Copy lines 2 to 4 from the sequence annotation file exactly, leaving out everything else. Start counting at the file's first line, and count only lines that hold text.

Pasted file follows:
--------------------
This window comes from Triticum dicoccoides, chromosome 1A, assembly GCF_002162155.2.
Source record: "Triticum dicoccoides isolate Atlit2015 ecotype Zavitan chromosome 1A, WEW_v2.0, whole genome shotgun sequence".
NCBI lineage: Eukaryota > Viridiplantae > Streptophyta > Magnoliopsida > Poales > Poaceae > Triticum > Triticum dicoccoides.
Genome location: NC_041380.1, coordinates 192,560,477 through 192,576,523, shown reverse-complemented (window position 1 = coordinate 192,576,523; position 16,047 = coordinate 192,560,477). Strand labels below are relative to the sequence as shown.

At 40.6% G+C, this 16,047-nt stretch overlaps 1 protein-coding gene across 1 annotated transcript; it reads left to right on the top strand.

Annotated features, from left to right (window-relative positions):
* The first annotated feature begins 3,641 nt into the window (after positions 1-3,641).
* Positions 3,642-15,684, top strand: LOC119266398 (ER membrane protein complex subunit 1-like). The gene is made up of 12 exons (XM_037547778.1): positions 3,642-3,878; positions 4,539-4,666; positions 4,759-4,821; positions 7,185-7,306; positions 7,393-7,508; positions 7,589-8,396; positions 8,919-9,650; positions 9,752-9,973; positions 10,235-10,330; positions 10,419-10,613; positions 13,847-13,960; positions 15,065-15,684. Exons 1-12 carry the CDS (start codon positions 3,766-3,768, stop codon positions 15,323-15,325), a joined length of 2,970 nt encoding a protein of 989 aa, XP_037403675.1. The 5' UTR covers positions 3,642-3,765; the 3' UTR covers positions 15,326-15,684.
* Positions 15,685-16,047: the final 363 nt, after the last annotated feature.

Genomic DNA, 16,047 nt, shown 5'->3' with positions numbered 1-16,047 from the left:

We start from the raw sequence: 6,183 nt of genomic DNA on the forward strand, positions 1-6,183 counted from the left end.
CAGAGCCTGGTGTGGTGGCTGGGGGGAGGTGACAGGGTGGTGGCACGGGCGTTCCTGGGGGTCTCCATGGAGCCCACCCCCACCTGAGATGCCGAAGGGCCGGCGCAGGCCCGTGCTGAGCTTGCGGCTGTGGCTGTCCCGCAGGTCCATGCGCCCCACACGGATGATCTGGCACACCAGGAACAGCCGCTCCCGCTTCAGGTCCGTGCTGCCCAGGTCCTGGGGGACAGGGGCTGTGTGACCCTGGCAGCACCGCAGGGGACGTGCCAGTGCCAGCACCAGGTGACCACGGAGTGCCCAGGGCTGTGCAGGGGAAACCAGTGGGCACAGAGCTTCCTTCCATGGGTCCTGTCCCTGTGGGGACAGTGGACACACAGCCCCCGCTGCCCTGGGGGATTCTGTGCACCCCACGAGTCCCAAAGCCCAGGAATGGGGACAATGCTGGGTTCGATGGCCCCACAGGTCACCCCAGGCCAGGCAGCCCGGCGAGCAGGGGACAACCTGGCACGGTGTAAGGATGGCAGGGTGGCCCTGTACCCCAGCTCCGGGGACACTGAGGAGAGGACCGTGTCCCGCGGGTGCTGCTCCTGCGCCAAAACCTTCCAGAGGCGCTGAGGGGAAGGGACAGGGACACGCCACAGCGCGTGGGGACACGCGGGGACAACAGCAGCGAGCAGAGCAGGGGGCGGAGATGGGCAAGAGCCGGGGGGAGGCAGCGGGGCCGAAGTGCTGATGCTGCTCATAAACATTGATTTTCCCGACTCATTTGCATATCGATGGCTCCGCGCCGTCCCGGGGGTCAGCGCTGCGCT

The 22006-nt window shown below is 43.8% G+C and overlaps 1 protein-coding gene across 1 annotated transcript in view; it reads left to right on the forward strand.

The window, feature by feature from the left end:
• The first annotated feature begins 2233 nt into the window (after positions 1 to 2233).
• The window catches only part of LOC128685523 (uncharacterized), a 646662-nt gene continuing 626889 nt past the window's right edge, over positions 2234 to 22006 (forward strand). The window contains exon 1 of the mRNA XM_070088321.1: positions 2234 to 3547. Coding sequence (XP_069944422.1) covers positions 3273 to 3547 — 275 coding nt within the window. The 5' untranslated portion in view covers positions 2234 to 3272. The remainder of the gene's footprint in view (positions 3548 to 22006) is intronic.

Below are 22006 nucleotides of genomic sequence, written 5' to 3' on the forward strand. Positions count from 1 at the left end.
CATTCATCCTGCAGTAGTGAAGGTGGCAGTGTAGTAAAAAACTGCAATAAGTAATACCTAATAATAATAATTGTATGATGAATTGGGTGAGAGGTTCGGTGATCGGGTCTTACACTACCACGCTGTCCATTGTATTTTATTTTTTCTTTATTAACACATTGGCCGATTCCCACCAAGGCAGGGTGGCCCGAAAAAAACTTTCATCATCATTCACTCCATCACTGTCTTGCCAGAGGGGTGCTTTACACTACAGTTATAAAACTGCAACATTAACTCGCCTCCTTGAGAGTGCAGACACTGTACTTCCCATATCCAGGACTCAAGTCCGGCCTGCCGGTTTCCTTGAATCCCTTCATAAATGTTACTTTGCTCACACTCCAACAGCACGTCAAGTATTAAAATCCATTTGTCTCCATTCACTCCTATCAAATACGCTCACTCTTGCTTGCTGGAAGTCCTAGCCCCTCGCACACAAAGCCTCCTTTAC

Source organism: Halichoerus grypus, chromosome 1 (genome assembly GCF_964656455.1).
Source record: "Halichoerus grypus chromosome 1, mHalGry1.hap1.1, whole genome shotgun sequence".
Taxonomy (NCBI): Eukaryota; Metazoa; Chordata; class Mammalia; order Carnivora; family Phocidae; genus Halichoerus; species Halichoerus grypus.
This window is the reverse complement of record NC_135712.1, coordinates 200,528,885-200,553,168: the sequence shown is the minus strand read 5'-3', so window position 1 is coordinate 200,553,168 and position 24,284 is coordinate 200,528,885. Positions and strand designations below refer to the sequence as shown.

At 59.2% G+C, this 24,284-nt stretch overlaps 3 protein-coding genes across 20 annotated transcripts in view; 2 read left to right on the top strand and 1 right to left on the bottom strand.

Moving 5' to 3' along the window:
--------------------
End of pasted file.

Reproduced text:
Source record: "Triticum dicoccoides isolate Atlit2015 ecotype Zavitan chromosome 1A, WEW_v2.0, whole genome shotgun sequence".
NCBI lineage: Eukaryota > Viridiplantae > Streptophyta > Magnoliopsida > Poales > Poaceae > Triticum > Triticum dicoccoides.
Genome location: NC_041380.1, coordinates 192,560,477 through 192,576,523, shown reverse-complemented (window position 1 = coordinate 192,576,523; position 16,047 = coordinate 192,560,477). Strand labels below are relative to the sequence as shown.